You Need Space to Write Your Own Adventure

Have you heard that some authors, when writing, use different coloured sticky notes to plot out their stories? They jot down ideas then make a timeline all around their writing space. Imagine miles (or kilometres) of neon pink, yellow and orange squares snaking around the walls of your room!

Well, author Kris Yang had a similar experience when writing his choose your own adventure book called, “Triton’s Adventures in Minecraft”. Every week, he had to compose two different endings to his chapter, which then often branched out into two additional endings.

The only way to keep track of all of his plotlines was to print the drafts out and tape them together to see where they matched up and to make sure there were no holes or omissions. In the end, Kris’ story took up a lot of space, as it slowly spread across the room page by page.

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It took at least a year to complete his book. Kris’ advice to other writers is, “If you would like to write a book like this be mentally ready because it is quite a challenge.”

Kris kept himself busy with a variety of other writing during his choose your own adventure project. He researched and wrote a poem for the Royal Canadian Legion’s poetry competition taking several weeks to carefully compose it. The result…his poem won first place in the Junior Poetry Division both municipally and regionally. It went on to compete at the provincial level where it fared very well.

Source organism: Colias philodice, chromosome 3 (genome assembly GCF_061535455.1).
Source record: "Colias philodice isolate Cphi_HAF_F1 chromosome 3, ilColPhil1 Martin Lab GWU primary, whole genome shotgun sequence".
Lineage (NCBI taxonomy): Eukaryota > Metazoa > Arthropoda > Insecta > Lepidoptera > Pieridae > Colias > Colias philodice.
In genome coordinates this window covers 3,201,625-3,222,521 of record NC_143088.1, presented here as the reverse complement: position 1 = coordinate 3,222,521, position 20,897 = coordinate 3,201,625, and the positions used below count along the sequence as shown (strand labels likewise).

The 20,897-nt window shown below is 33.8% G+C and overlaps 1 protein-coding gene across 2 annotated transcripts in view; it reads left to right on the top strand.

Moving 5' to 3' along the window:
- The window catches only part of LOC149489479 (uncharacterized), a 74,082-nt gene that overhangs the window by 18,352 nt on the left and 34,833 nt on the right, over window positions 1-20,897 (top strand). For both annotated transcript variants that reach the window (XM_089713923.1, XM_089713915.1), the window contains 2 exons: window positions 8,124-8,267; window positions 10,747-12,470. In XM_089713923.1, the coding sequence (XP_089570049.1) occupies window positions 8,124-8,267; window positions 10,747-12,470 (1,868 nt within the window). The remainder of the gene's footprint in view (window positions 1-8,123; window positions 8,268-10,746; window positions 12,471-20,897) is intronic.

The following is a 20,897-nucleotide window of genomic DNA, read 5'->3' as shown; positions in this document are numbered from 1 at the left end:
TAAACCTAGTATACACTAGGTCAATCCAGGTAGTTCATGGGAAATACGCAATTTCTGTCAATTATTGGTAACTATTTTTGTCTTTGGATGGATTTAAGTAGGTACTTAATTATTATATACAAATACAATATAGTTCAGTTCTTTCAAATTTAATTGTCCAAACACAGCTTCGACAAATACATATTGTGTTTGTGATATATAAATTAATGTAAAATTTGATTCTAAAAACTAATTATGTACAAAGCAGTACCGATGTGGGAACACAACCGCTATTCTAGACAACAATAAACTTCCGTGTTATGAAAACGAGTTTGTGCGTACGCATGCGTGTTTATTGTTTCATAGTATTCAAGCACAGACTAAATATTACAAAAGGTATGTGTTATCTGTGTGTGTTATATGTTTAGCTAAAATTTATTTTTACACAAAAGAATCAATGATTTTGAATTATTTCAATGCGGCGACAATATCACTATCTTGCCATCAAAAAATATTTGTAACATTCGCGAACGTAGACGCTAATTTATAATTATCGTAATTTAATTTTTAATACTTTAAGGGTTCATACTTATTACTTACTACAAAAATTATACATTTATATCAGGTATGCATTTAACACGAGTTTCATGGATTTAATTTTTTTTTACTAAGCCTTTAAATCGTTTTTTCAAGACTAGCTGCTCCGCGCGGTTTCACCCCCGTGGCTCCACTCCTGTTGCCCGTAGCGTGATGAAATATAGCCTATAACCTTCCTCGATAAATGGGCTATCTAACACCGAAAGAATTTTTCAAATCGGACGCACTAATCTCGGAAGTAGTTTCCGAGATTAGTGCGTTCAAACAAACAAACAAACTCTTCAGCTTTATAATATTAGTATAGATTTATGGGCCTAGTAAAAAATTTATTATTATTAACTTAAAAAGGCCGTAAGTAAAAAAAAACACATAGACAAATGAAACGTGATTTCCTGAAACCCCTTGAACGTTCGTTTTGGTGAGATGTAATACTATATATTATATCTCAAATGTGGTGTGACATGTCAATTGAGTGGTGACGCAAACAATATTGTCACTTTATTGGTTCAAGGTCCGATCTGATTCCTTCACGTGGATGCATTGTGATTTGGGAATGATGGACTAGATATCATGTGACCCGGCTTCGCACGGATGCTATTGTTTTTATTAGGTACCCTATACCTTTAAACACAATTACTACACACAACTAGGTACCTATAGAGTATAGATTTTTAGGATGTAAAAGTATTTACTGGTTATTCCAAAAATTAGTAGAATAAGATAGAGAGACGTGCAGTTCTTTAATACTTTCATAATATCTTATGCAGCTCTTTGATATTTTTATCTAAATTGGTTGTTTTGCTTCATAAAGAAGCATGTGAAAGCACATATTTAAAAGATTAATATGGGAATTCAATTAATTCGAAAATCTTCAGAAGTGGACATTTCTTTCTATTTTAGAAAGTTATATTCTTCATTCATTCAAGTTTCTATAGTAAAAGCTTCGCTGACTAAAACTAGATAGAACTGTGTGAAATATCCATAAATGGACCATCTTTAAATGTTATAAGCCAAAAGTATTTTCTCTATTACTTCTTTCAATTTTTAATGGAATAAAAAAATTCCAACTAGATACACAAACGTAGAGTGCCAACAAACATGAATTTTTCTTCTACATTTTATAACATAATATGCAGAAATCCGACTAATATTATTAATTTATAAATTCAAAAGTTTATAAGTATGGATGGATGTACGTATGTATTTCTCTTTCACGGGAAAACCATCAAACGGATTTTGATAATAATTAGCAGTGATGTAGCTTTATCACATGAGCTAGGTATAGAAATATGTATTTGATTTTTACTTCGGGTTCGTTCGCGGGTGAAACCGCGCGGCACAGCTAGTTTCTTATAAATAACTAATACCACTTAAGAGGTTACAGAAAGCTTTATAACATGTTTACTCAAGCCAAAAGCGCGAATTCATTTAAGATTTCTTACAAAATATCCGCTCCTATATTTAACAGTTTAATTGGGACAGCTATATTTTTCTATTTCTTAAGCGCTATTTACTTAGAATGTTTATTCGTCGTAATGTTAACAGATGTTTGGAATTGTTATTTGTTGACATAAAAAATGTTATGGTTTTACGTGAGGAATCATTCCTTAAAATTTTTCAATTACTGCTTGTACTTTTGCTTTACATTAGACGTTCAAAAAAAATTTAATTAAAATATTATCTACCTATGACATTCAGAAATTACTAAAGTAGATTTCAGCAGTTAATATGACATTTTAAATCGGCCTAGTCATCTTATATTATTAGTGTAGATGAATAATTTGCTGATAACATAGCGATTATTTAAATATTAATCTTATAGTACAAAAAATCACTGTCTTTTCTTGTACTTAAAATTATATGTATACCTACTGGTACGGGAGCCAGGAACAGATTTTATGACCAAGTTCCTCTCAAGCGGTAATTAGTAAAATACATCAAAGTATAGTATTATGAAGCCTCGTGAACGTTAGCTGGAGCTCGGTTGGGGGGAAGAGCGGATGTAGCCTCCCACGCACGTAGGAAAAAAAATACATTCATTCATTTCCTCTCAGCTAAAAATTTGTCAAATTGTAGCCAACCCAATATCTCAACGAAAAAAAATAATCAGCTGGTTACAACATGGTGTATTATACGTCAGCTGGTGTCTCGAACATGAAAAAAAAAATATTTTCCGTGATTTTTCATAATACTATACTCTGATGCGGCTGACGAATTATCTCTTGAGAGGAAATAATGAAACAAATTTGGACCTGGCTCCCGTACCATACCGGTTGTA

His poem is featured below. Research, diligence, old photographs, patience, paper, sticky tape, rhyme zone and the thesaurus helped Kris to achieve being both a winning poet and author of a unique choose your own adventure book within the space of a year. The teaser for his newest novel is, in his own words, “About a kid who goes to a new boarding school where ‘stuff’ happens.”

Paying My Respects

By: Kris Yang

Bodies never found

Maybe buried in a mound

Three thousand five hundred ninety eight

Took the hand of fate

On the ridge at Vimy.

Trapped in no mans land

Our heroes could not withstand

Seven hundred thirty three cut clean

They died at the scene

Battling at The Somme.

Raiding from the sea

They were ordered not to flee

Five thousand fought on France’s shore

Witnessed too much gore

On the beach at Dieppe.

Each year for one day

Our heartfelt respects we pay

To the warriors who fell for us

Whose bravery we discuss

On Remembrance Day.

I wonder what I’d do

If I were twenty-two

And had to face a war

Do things I might deplore

To protect my home.

As the bagpipes play

I silently pray

For those who bore the pain

So Canada could attain

Safety, peace and hope.

 

 

 

 

 

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